I'd reckon a simple test and exec in the initialization files would work for changing roots shell when it's safe to and continuing otherwise.
Under bourne it would probably look some thing like:
if [ -x /usr/local/bin/foosh ]; then exec /usr/local/bin/foosh else echo 'WARNING: foosh not available!' fi
As long as it has line editing, redirection, and pipes, I could care less which shell root uses. So I've never bothered to change roots shell on any of my systems ^_^
Thou shalt check the array bounds of all strings (indeed, all arrays), for surely where thou typest ``foo'' someone someday shall type ``supercalifragilisticexpialidocious''.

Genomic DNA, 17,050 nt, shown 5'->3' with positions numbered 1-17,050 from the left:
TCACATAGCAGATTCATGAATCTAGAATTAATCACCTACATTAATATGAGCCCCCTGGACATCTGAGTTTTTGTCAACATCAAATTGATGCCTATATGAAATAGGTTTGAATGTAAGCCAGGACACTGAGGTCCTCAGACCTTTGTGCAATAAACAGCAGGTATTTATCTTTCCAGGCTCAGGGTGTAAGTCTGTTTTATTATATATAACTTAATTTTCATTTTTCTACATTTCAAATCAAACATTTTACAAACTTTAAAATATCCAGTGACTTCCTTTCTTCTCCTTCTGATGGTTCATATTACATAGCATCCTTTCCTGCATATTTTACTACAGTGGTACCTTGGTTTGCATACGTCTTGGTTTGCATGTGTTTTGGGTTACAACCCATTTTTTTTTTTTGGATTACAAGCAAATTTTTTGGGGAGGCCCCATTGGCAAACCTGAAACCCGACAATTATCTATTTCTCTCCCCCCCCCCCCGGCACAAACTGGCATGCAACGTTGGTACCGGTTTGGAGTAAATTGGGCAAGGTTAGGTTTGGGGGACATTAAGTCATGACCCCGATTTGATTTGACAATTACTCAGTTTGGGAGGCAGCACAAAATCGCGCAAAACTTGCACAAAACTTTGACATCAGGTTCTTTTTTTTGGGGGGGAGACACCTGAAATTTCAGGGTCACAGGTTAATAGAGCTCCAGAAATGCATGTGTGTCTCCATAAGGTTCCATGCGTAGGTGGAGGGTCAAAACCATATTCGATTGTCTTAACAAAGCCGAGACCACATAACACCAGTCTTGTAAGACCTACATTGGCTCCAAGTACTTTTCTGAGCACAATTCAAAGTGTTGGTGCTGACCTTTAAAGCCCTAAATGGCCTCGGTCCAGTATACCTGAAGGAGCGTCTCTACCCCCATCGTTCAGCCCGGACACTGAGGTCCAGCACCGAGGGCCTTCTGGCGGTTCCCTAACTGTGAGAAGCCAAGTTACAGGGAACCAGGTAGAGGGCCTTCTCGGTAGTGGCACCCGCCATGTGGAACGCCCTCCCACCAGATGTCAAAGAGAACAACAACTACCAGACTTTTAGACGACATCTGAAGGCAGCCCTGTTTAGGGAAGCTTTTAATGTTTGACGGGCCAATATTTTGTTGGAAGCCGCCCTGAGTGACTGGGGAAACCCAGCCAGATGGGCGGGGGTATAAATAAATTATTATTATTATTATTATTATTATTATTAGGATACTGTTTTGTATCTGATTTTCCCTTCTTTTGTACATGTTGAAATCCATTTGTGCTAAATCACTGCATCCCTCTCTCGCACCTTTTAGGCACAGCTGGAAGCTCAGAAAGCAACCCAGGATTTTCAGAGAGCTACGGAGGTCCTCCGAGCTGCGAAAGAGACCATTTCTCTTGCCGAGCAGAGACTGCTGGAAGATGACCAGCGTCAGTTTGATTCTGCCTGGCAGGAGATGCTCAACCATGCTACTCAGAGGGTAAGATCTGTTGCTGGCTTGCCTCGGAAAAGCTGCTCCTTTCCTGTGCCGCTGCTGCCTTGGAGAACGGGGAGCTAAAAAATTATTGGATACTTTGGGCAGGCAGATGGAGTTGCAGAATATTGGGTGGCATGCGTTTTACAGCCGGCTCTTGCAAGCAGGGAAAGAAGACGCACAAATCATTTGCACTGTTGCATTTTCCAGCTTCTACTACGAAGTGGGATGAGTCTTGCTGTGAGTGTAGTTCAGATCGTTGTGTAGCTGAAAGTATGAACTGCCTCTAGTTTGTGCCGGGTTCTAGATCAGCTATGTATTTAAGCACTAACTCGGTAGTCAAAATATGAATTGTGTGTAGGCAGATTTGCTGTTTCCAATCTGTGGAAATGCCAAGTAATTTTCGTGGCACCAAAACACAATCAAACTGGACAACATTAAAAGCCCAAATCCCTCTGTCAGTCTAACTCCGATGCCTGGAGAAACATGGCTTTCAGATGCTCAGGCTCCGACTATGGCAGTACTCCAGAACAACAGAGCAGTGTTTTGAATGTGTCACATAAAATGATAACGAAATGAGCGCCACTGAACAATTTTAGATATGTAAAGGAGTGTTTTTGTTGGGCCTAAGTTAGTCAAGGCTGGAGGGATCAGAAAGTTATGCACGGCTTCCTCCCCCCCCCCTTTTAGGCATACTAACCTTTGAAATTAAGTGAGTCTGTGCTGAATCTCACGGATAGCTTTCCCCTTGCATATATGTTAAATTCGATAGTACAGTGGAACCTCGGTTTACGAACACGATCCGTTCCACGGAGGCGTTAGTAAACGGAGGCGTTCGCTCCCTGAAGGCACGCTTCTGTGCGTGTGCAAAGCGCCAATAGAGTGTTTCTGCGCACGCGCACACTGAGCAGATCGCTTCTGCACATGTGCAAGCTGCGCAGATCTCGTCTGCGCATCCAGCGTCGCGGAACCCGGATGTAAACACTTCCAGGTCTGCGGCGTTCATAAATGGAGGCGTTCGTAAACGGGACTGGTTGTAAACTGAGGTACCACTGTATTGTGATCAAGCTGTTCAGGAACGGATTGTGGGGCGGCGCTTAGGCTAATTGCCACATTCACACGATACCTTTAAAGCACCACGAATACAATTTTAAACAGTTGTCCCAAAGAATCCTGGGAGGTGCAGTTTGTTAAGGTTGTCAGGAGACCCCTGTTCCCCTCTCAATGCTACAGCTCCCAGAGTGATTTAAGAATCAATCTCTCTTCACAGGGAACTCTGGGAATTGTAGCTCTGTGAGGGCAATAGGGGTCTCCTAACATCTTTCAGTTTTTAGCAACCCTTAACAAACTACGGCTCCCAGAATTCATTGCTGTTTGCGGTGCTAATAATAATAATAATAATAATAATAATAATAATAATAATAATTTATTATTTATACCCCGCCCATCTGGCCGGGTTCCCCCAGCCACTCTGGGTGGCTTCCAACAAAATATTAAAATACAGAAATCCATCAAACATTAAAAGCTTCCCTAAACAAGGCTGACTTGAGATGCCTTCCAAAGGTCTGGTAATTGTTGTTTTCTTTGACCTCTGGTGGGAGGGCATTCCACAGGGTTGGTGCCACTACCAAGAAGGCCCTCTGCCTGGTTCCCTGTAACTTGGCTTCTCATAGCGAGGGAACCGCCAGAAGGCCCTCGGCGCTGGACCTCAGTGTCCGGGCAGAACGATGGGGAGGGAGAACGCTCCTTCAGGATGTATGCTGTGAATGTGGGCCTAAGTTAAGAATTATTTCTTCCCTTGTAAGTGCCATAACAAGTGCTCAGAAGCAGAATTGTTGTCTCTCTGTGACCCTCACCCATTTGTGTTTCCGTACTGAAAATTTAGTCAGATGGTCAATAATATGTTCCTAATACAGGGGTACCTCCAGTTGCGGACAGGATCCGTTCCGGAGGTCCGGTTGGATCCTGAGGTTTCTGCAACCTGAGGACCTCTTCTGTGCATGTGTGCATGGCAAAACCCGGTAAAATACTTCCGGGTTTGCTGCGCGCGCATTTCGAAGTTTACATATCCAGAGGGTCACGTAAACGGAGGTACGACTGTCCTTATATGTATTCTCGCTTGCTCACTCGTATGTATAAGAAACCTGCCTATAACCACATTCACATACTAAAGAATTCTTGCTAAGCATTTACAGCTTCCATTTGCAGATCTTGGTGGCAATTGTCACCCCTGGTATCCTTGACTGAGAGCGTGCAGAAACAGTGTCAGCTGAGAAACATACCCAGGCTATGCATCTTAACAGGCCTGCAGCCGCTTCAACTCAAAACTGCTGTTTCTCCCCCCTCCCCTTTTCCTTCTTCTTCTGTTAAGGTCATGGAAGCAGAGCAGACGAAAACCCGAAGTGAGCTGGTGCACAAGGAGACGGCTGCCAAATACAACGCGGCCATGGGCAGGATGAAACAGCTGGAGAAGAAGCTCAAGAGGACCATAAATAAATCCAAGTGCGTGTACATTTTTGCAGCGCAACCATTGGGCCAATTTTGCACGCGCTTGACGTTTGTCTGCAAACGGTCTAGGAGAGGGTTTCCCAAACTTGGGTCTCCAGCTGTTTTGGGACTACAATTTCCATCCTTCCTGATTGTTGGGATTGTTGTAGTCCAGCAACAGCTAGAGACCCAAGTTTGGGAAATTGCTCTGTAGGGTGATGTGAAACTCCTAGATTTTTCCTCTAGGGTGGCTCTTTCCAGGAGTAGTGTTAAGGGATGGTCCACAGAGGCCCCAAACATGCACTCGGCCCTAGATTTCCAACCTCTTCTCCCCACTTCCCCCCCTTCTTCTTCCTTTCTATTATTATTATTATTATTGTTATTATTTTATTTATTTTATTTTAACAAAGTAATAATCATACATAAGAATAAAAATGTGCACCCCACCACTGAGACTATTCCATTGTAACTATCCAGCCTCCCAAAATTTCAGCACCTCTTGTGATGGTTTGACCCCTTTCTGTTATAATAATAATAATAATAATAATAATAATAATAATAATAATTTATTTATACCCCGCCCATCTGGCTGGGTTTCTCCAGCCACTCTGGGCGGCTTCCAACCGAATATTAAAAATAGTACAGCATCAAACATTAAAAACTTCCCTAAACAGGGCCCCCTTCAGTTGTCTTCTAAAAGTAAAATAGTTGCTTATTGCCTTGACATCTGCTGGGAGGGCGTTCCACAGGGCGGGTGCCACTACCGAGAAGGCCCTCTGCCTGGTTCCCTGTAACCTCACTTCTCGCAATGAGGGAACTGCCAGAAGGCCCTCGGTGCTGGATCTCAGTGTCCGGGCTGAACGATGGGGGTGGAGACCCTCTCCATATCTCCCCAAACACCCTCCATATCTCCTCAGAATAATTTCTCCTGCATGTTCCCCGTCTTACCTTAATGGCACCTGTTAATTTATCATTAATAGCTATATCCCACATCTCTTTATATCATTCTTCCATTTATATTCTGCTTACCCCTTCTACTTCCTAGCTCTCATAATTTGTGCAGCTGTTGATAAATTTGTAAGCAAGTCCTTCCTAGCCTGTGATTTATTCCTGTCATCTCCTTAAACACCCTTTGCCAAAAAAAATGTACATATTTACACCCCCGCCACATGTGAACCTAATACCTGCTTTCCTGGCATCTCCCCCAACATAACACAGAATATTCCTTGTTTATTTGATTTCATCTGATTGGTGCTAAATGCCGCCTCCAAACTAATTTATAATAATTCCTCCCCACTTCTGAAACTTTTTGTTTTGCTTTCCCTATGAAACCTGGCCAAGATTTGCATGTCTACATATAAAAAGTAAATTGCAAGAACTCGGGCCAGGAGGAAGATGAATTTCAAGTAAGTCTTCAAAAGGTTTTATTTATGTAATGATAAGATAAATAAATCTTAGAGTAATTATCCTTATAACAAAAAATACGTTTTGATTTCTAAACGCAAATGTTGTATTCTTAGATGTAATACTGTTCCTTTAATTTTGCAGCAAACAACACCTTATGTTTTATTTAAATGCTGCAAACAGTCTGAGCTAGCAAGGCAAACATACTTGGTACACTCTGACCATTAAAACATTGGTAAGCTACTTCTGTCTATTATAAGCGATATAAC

Last edited by TerryP; 11th May 2008 at 11:42 PM.
TerryP you have read my mind . Once i have changed the users default shell to bash. Updating bash remotely crashed at some point and couldn't log in anymore.
It was easy to recover because i had physical access to the box but that thought me to use the default shell and use the code you posted in the defaults shell dot file to change it at login.
all the best,
Stop! think! ... the problem is somewhere between the monitor and chair...
"First they ignore you, then they laugh at you, then they fight you, then you win." Gandhi
links: spreadbsd syk
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